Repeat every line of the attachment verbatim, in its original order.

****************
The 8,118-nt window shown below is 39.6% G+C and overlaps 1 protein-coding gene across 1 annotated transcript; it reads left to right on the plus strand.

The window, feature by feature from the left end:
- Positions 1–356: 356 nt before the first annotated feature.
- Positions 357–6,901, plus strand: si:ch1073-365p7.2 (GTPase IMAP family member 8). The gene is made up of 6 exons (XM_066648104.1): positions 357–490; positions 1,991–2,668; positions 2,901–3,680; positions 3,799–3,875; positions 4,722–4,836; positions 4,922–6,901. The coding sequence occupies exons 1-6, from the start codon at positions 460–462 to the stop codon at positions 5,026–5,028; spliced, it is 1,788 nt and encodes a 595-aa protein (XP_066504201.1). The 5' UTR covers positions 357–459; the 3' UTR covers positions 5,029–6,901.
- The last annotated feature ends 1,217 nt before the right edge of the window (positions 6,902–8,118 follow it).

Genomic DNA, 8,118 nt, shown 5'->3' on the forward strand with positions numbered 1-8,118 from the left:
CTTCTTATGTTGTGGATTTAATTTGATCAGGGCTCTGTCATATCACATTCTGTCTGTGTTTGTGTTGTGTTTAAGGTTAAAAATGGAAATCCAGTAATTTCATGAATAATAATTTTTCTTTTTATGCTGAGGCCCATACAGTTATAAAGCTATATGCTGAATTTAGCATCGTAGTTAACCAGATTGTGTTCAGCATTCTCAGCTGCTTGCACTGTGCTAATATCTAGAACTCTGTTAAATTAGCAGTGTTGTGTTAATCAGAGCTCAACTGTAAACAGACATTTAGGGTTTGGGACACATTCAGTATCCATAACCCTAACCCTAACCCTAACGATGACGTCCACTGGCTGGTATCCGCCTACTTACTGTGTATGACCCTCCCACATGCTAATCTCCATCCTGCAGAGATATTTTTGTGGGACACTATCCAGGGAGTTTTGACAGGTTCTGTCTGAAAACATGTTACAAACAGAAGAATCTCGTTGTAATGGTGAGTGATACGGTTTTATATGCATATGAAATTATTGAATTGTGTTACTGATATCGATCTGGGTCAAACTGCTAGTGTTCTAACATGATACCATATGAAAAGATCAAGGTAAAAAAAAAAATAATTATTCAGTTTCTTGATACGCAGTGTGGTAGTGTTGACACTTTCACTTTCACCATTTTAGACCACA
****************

The 8,118-nt window shown below is 39.6% G+C and overlaps 1 protein-coding gene across 1 annotated transcript; it reads left to right on the plus strand.

The window, feature by feature from the left end:
- Positions 1–356: 356 nt before the first annotated feature.
- Positions 357–6,901, plus strand: si:ch1073-365p7.2 (GTPase IMAP family member 8). The gene is made up of 6 exons (XM_066648104.1): positions 357–490; positions 1,991–2,668; positions 2,901–3,680; positions 3,799–3,875; positions 4,722–4,836; positions 4,922–6,901. The coding sequence occupies exons 1-6, from the start codon at positions 460–462 to the stop codon at positions 5,026–5,028; spliced, it is 1,788 nt and encodes a 595-aa protein (XP_066504201.1). The 5' UTR covers positions 357–459; the 3' UTR covers positions 5,029–6,901.
- The last annotated feature ends 1,217 nt before the right edge of the window (positions 6,902–8,118 follow it).

Genomic DNA, 8,118 nt, shown 5'->3' on the forward strand with positions numbered 1-8,118 from the left:
CTTCTTATGTTGTGGATTTAATTTGATCAGGGCTCTGTCATATCACATTCTGTCTGTGTTTGTGTTGTGTTTAAGGTTAAAAATGGAAATCCAGTAATTTCATGAATAATAATTTTTCTTTTTATGCTGAGGCCCATACAGTTATAAAGCTATATGCTGAATTTAGCATCGTAGTTAACCAGATTGTGTTCAGCATTCTCAGCTGCTTGCACTGTGCTAATATCTAGAACTCTGTTAAATTAGCAGTGTTGTGTTAATCAGAGCTCAACTGTAAACAGACATTTAGGGTTTGGGACACATTCAGTATCCATAACCCTAACCCTAACCCTAACGATGACGTCCACTGGCTGGTATCCGCCTACTTACTGTGTATGACCCTCCCACATGCTAATCTCCATCCTGCAGAGATATTTTTGTGGGACACTATCCAGGGAGTTTTGACAGGTTCTGTCTGAAAACATGTTACAAACAGAAGAATCTCGTTGTAATGGTGAGTGATACGGTTTTATATGCATATGAAATTATTGAATTGTGTTACTGATATCGATCTGGGTCAAACTGCTAGTGTTCTAACATGATACCATATGAAAAGATCAAGGTAAAAAAAAAAATAATTATTCAGTTTCTTGATACGCAGTGTGGTAGTGTTGACACTTTCACTTTCACCATTTTAGACCACA